Mary & The Advent Liturgy

Published on December 2, 2017 by in General Mariology

The following article is an excerpt from the recently published Marian anthology, Mariology: A Guide for Priests, Deacons, Seminarians, and Consecrated Persons, Seat of Wisdom Books, A Division of Queenship, 2008. Fifteen international Mariology experts contributed to the text. The book features a foreword by Archbishop Raymond L. Burke and has 17 chapters divided into four parts: 1. Mary in Scripture and the Early Church; 2. Marian Dogma; 3. Marian Doctrine; and 4. Marian Liturgy and Devotion. The book is now available from Queenship Publications. To obtain a copy, visit queenship.org. Visit books.google.com and search on “Mariology: A Guide” to view the book in its entirety, or simply click here.
Asst. Ed
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The Advent season draws attention to the comings of Christ. The liturgy recalls his first coming in the humility of the Incarnation, so that the Church might prepare worthily and well for his second coming in glory as Judge of the living and the dead. Hence the Church looks to Mary, who welcomed him in blessed hope. The character of the first part of Advent is distinctly eschatological. The liturgy, in its prayers, readings, and antiphons, anticipates Christ’s coming as Judge at the Last Day. Both the solemnity of the Immaculate Conception on December 8, and, in the Americas, the feast of Our Lady of Guadalupe on December 12, remind us of Mary’s unique role in the history of salvation and the life of the Church. Like the dawn before the sunrise, Mary prepares the world and the Church for the coming of Christ. Moreover, during the immediate preparation for the Nativity of the Lord, from December 17-24, Mary emerges in even more distinct relief through the scriptural lessons and especially in the Preface to the Eucharistic Prayer. Here, as in the Roman Canon, Mary appears in tandem with that other great figure of Advent, John the Baptist and Precursor of the Lord:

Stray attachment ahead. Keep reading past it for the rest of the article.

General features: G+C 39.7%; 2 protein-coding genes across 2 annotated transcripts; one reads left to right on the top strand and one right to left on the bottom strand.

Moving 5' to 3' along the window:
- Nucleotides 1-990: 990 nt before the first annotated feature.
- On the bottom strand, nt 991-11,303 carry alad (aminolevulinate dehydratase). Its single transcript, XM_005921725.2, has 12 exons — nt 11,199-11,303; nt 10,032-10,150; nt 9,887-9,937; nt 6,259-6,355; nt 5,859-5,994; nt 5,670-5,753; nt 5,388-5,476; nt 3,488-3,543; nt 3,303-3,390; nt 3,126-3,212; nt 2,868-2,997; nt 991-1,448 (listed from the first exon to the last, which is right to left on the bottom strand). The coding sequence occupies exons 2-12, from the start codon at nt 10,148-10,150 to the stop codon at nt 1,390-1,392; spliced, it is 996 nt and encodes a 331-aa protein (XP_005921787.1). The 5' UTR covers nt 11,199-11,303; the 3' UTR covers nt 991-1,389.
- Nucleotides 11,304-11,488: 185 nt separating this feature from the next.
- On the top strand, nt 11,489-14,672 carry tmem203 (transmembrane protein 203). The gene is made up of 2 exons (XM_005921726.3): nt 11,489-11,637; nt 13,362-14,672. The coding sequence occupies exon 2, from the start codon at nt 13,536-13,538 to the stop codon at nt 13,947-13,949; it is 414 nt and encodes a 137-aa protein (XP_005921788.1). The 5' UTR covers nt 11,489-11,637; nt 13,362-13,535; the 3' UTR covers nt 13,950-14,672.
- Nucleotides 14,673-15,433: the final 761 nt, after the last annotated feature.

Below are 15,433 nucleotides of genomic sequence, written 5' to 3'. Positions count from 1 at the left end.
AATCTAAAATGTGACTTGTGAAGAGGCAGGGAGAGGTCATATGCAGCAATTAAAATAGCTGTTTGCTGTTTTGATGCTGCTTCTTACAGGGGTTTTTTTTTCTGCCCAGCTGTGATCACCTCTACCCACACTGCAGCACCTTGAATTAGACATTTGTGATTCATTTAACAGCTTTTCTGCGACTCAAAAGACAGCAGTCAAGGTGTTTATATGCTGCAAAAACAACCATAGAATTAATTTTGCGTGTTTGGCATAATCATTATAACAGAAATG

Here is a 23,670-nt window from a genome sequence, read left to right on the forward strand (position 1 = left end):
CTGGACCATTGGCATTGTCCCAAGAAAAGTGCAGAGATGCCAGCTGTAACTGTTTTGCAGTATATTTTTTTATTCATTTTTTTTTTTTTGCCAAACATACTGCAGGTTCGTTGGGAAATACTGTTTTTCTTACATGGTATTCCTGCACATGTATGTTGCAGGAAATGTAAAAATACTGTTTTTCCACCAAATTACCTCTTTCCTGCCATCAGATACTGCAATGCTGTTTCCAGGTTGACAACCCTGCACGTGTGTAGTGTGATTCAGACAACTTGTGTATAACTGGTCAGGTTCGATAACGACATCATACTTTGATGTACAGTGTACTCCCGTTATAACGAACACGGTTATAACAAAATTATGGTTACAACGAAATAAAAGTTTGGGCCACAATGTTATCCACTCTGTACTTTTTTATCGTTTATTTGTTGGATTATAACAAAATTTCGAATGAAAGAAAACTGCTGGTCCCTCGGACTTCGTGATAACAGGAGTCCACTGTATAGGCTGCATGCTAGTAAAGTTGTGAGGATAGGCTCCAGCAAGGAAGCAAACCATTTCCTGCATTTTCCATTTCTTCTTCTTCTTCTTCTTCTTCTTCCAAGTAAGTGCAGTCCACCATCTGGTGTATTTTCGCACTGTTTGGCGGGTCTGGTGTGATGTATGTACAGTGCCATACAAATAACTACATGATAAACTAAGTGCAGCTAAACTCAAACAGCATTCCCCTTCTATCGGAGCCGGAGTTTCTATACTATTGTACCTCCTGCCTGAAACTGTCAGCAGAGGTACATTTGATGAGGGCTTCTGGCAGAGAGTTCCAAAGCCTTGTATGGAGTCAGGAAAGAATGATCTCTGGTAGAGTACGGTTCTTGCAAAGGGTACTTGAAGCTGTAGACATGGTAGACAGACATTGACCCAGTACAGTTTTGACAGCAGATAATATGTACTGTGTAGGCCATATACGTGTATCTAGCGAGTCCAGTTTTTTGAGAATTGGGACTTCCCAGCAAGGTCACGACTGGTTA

The Virgin Mother bore him in her womb with love beyond all telling.
John the Baptist was his herald
and made him known when at last he came (100).

 

A few notes are in order regarding the structure of Advent and its dynamics over the history of its development in the Roman Rite. Although Rome adopted a six-week Advent in the second half of the sixth century, St. Gregory I reduced it to four weeks. On the Roman calendar until 1970, the Ember days, falling after the third Sunday of Advent, recalled the Blessed Virgin in a particularly striking way. On Ember Wednesday of Advent, the text of the first reading featured the prophecy of Isaiah 7:10-15 Ecce virgo concipiet, et pariet filium, et vocabitur nomen eius Emmanuel (“Behold a virgin shall conceive and bear a son and his name shall be called Emmanuel” (101). Then followed the Lucan account of the annunciation of Gabriel to the Blessed Virgin: Missus est angelus (Lk 1:26-38) (102). On Ember Friday in Advent, the first reading was drawn from Isaiah 11:1-5, Egredietur flos de radice Iesse (A flower shall come forth from the root of Jesse) (103). The Marian significance of this passage is obvious to all admirers of the Jesse tree, depicted in the Middle Ages often through the medium of stained-glass windows or elaborate illustrations in manuscript prayer books and bibles. The Gospel pericope of the day recounted the visitation of Mary to Elizabeth (Lk 1:39-47) (104).